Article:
Alistair’s Magnets

by Mathew Allan Garcia

“This one’s amazing,” I said, the morning of the incident, and pulled the wooden magnet from the fridge. I turned it around in my hand.

Alistair’s basement room was in its usual state. Newspapers were piled waist high beside the refrigerator, and the basement window overlooking mom’s foxglove flower garden laid above them like a makeshift coffee table. Droppings and shredded newspaper bits were scattered on his shag carpet, evidence of uninvited guests. His old, real, coffee table leaned on the far wall by the bathroom after Fergusson, my parent’s miniature schnauzer, smelled the rat urine and decomposed food, and decided it would be a suitable spot and shit on it.

The refrigerator was the only spot that Alistair, my dad, cleaned. It’s face had never dulled, and retained its Arctic white color, barely visible now from all the magnets that littered its surface.

Alistair’s chest puffed up, and he walked around the the fridge, a smile blooming out of the corner of his lips. It was the second to last smile I would see on my dad’s lips.

“When’d you get this one?” I asked.

“The VP of accounting went to Holland for a few weeks. He gave it to me when he returned about a month ago,” Alistair said. “You’d have seen it before if you visited me more often, son.”

The magnet was a miniature wooden replica of the brothel houses in the red light district of Amsterdam, the wood carved to look like a brick, three story building. A street sign on the front marked the location as De Wallen Avenue. Two windows on each floor revealed two busty women with painted not-so-round black blotches for eyes. Rates were etched on a sign above the doorway. I held the magnet up diagonally, peering into each ladies’ room. They were backdropped by an angry red wall, and each room contained a stool and a small, purple bed.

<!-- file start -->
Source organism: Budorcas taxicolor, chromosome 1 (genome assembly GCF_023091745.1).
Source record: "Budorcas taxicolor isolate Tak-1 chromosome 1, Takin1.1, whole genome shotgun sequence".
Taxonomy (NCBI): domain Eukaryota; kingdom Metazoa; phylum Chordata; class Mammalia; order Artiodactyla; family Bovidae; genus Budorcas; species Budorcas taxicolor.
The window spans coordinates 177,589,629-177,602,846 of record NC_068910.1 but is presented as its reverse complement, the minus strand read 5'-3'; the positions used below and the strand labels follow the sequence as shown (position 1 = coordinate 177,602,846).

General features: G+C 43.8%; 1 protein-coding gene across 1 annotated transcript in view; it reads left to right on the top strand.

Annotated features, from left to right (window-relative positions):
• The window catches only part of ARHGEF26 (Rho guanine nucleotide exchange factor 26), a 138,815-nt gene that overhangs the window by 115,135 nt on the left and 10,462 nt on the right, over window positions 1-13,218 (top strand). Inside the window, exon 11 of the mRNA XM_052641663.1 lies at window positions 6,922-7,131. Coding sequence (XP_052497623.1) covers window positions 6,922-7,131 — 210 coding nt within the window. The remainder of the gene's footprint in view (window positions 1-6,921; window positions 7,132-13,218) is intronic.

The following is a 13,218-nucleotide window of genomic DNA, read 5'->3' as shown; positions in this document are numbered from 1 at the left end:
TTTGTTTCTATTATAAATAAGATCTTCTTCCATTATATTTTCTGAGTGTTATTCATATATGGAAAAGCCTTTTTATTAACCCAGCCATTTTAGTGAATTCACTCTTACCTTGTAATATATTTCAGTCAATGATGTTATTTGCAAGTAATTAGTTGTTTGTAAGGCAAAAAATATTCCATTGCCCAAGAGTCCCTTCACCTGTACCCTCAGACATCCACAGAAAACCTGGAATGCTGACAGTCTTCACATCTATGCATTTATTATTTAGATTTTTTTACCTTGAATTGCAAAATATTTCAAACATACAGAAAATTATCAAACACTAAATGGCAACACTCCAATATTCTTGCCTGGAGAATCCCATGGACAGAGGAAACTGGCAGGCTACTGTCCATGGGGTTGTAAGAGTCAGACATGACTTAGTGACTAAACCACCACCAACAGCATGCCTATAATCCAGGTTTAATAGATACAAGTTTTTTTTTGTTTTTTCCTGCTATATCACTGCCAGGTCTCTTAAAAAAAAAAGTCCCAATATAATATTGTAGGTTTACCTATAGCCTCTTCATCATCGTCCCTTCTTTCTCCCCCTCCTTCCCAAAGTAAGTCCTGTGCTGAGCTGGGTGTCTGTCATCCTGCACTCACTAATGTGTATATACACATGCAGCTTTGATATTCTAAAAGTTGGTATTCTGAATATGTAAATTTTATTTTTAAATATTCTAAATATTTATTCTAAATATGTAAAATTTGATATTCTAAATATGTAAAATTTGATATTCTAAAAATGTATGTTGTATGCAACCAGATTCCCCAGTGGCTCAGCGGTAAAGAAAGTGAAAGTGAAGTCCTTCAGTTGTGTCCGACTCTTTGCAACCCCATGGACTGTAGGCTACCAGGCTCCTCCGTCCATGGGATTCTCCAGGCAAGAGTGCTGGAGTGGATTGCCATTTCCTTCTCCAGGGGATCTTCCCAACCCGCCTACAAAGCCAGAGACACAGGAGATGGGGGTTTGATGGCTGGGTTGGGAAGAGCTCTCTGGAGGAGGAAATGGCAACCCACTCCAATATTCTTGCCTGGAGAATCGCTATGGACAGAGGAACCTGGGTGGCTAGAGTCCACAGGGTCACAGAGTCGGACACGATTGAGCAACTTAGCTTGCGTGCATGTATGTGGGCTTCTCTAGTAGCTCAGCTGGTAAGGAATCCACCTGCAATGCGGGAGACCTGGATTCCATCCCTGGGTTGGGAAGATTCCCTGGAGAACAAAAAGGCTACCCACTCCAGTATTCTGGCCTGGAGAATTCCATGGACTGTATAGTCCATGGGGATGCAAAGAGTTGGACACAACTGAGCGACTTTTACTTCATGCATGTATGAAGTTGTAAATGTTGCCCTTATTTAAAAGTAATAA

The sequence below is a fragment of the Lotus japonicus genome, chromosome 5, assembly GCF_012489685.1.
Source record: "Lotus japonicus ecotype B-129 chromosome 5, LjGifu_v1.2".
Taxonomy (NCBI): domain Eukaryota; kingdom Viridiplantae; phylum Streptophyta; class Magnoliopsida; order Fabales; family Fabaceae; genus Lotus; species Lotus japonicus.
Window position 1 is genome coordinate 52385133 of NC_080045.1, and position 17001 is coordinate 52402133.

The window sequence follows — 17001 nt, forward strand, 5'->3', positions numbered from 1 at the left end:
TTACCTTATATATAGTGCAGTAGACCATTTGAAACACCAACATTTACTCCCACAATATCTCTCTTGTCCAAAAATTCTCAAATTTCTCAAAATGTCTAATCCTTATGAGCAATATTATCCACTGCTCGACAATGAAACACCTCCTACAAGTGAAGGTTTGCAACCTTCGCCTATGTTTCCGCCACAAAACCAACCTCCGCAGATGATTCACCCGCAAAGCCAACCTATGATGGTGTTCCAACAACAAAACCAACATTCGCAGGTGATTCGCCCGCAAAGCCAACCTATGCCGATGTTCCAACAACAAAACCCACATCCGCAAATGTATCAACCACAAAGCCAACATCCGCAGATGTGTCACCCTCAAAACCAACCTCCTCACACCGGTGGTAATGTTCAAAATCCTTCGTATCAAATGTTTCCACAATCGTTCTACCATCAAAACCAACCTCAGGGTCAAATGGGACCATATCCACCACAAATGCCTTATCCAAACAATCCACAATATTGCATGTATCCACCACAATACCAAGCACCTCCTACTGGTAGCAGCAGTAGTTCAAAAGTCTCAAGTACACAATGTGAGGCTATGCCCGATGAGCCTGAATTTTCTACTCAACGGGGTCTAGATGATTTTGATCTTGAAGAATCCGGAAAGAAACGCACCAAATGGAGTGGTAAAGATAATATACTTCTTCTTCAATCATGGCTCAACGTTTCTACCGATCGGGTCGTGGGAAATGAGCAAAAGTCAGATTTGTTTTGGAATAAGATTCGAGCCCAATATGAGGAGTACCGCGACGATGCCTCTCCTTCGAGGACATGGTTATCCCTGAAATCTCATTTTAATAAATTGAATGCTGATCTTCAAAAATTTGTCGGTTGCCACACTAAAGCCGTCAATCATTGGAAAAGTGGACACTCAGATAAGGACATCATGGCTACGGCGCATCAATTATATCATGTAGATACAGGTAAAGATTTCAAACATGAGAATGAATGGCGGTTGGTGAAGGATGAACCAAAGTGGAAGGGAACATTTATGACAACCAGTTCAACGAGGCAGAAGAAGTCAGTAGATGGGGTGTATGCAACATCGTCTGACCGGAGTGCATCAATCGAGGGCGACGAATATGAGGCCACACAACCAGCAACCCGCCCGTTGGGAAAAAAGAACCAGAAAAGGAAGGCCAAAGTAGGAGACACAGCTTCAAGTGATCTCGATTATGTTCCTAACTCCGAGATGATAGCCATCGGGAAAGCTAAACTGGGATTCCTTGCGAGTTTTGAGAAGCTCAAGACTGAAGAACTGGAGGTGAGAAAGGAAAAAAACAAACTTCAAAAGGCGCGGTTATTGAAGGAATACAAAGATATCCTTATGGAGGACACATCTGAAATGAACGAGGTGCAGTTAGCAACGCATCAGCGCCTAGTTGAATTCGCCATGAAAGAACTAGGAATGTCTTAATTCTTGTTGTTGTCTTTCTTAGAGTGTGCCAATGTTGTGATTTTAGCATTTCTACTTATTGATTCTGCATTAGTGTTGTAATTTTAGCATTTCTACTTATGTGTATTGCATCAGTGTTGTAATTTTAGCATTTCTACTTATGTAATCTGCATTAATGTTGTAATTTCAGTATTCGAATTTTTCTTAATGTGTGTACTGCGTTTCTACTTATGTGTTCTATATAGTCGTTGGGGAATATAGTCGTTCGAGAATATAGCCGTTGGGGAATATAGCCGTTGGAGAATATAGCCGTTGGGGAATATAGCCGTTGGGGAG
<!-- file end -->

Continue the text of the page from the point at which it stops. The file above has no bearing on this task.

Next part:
Alistair watched me the entire time. He smiled, inhaling deeply and taking the magnet from my hand.

“Wait till you see this,” Alistair said and flipped a small unseen switch. Above the second windows, the words AMSTERDAM SEXCLUB lit up in fluorescent orange letters. The rooms were also illuminated, baking the inhabitants of De Wallen Avenue in an infernal glow. Runny streaks under the figurine’s eyes made them appear as though they were crying.

“Pretty sick,” I said.

“Sick? No, I thought it was neat,” Alistair said, a little hurt.

“That’s what I…Sorry, never mind,” I said.

Alistair placed it back on the fridge. He watched it for a second and sighed, a shadow of his former smile on his lips. He flipped the switch off and turned to look at me.

“Battery costs more than the magnet, believe it or not.”

We didn’t say much after that, and for about a minute we just stared at his fridge. I didn’t come down to his room often. The weight of our silence bore down on me.

“You should go,” I said, finally, tracing my finger on the refrigerator’s handle. “To Holland, I mean.”

It came out sounding flat, with not much hope. I still don’t even know why I said it.

“Maybe,” Alistair said, bending down and admiring his collection. I had already lost him. “Heidi gave me this double decker bus magnet from London when she went on her honeymoon. Five summers ago, I think.”

I rolled my eyes.

One from Brazil was simply two enormous ass cheeks with a small, barely visible thong tucked in between. A small goldfish magnet from Japan that was carved from stained opal. An Egyptian pyramid made from glass that had golden flakes trapped inside. A cross from Jerusalem. A bottle opener from India that had nothing to do with the country, and was probably made in a Chinese sweat shop and embossed with India’s flag. There was the Great Wall of China. Countless others.

“The intern brought the Brazil one,” Alistair added. It was a little too raunchy for him.

“Oh!” I said, remembering why I had come down to his room in the first place. “Mom asked me to bring this down to you.”

I reached into my pocket and fished out a package, wrapped in crinkled parchment paper.